The Democratic Republic of Congo, also referred as DRC or Congo-Kinshasa, was also named Zaire after the Belgian colonisation era. The word ‘zaire’ is an adaptation of the Kongo word of ‘nzere’ or ‘nzadi’, meaning ‘the river that swallows all rivers’. The DRC is the second largest African nation in central Africa and home to more than 250 ethnic groups. The country is the most biodiverse African country with five of its national parks listed as UNESCO World Heritage sites. It is the territory of many rare and endemic animal species such as bonobos, African forest elephants, silverback gorillas, okapis and white rhinos.
The DRC is replete with foreign and traditional customs and this great diversity has made Jessica, a young Congolese in Melbourne, very proud of her country. Having been in Australia for 7 years, Jessica still fondly remembers her country of origin.
Born on the banks of Lake Nzilo in Kolwezi (South-West of Congo), Jessica grew up in Lubumbashi, the second largest city of the country. Although Swahili is the most spoken language in her region, most Congolese communicate in French. Jessica left her country in particular circumstances and was never able to say ‘goodbye’ to Congo but was just hoping for a ‘see you later’. “In 2007, my sister and I went to visit my mother in Zambia who was doing business there. I was so excited to see my mum who had worked in Zambia for four months for this business and it was planned to visit my uncle and cousins in Australia. As school was about to start, I asked about going back to Congo and I was told “it’s your new life now”. Jessica is very much convinced that her parents were looking for a place with more opportunities and it made it impossible for her to forget about Congo.
At first she thought “Australians were too different. I felt disrespectful when looking into people’s eyes when talking or calling elderly people by their first names instead of ‘madame’ or ‘monsieur’. Learning English from scratch was a challenge and the language school was too tedious for Jessica’s level of education. Despite these challenges, she demanded to be placed in a high school where the difficulties of finding new friends and constantly studying English shaped her routine. She remembers “I was here, but I felt I wasn’t meant to be here. I was missing home”.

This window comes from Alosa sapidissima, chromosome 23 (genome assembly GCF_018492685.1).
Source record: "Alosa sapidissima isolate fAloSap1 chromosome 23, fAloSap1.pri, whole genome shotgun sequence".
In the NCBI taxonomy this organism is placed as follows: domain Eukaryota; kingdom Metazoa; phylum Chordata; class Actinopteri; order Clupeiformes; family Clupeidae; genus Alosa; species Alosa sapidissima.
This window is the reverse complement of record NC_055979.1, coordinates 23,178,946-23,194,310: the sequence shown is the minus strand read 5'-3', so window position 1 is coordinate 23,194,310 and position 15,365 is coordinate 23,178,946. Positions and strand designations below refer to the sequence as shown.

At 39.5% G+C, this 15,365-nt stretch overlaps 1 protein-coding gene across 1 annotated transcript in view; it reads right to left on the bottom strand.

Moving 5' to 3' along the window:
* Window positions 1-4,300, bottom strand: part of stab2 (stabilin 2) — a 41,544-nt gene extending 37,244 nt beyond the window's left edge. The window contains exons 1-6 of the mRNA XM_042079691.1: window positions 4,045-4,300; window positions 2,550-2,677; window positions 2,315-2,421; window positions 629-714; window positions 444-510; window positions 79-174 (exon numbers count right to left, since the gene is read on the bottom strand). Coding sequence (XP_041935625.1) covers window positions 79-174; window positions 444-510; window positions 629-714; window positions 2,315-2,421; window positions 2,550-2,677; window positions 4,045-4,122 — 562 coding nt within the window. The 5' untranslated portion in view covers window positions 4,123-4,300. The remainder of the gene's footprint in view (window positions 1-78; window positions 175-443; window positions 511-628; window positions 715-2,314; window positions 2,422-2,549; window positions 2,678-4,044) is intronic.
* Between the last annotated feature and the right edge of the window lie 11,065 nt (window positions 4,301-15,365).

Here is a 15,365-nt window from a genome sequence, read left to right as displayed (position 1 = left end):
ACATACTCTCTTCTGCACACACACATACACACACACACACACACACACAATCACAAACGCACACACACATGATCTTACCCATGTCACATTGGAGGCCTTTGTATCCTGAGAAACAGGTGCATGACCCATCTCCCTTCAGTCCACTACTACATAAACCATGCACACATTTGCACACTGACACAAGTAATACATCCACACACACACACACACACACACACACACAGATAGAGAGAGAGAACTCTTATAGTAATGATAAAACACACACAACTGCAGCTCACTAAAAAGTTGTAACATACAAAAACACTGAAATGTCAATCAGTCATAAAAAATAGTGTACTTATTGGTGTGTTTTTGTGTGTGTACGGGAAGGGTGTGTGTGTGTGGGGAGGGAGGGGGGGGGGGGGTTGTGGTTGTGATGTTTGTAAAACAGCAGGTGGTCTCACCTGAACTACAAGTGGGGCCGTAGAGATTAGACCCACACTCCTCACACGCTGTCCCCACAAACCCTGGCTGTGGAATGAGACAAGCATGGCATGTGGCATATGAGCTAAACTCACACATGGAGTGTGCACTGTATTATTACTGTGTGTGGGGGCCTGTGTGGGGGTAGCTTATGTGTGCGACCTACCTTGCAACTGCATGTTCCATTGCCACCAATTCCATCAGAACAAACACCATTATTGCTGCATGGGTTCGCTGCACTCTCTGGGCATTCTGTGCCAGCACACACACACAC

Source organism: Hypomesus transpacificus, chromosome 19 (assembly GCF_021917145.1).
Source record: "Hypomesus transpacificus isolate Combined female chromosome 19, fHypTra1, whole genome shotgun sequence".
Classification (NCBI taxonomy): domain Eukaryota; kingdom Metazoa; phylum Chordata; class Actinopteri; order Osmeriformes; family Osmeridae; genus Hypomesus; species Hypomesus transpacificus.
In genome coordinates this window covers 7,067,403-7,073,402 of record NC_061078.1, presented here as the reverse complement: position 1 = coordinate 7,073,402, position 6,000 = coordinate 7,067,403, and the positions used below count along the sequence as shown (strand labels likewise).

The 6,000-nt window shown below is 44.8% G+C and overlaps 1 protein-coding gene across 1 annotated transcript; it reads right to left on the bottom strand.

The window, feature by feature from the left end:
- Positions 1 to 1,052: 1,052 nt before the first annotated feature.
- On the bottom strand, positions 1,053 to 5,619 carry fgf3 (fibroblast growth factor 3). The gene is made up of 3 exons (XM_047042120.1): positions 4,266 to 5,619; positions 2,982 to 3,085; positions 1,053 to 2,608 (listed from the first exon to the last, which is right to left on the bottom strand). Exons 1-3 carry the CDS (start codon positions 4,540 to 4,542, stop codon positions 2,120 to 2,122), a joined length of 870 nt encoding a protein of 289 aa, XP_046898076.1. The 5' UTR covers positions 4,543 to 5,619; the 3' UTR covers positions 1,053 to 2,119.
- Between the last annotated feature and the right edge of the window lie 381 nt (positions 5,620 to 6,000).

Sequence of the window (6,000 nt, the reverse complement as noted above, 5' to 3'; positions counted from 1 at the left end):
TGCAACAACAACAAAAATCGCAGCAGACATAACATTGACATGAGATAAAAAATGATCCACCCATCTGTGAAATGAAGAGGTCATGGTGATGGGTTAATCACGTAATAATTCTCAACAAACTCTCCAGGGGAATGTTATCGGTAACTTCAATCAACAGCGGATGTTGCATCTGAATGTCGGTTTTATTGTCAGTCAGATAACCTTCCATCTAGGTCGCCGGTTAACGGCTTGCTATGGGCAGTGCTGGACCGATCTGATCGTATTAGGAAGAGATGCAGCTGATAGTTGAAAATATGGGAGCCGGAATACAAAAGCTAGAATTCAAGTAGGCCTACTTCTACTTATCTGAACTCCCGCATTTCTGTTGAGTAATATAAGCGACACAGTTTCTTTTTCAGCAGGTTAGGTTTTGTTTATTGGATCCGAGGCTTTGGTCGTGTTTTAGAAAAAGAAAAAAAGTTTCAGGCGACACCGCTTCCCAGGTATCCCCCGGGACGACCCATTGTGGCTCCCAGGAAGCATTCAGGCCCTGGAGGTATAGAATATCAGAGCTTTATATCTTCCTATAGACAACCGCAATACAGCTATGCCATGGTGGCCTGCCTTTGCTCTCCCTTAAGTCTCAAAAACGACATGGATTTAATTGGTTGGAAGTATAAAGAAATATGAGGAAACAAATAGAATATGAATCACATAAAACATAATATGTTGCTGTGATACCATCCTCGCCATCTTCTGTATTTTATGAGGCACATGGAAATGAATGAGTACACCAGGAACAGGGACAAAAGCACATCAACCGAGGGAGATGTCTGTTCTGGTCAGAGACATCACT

Although it was hard to adopt Australia as her new home, Jessica has put all of her efforts to make it through and has overcome some of the biggest challenges. After two years, she made friends, became appreciative of Australia and all the opportunities that were open to her. She expressed “I always feel I was brought to Australia to go back and make Congo a better place. I know Congo is not as great as Australia, I know it is not as modern but I was sent here for a reason. Maybe I’m not going to make an impact, but little things can make a difference”.
As said earlier, Jessica is from Lubumbashi, capital of the region neighbouring the Kivu region. This region receives much media coverage for the tensions and violent acts perpetrated along the Rwandan and Ugandan borders. However, Jessica insists “I have never seen war or a soldier in my life. I know some things are happening in the Kivu region and it brings political instability“. What she also means is that violence reported by the media doesn’t extent to other Congolese regions and communities.
Although she left the DRC at the age of 14, Jessica isn’t ready to say ‘goodbye’ to Congo. Proud of her roots, she stresses “I don’t feel African Australian but Congolese Australian”. While she awaits to make a difference in the DRC, she also realised and sadly felt touched by young Congolese who demonise the country and its people. “I decided to create a Congolese youth group where all the young ones could meet and know about our stories”. “There is no need to be a fan of the DRC but at least they know where they come from”, she adds. She believes she can play a crucial role in gathering a small group of Congolese youth to share positive and cultural stories about their native country.
“If none of us know about Congo then things cannot change for the best over there. We need to know where we come from and people should go and see for themselves before hearing external voices deterring them to do something for the country”.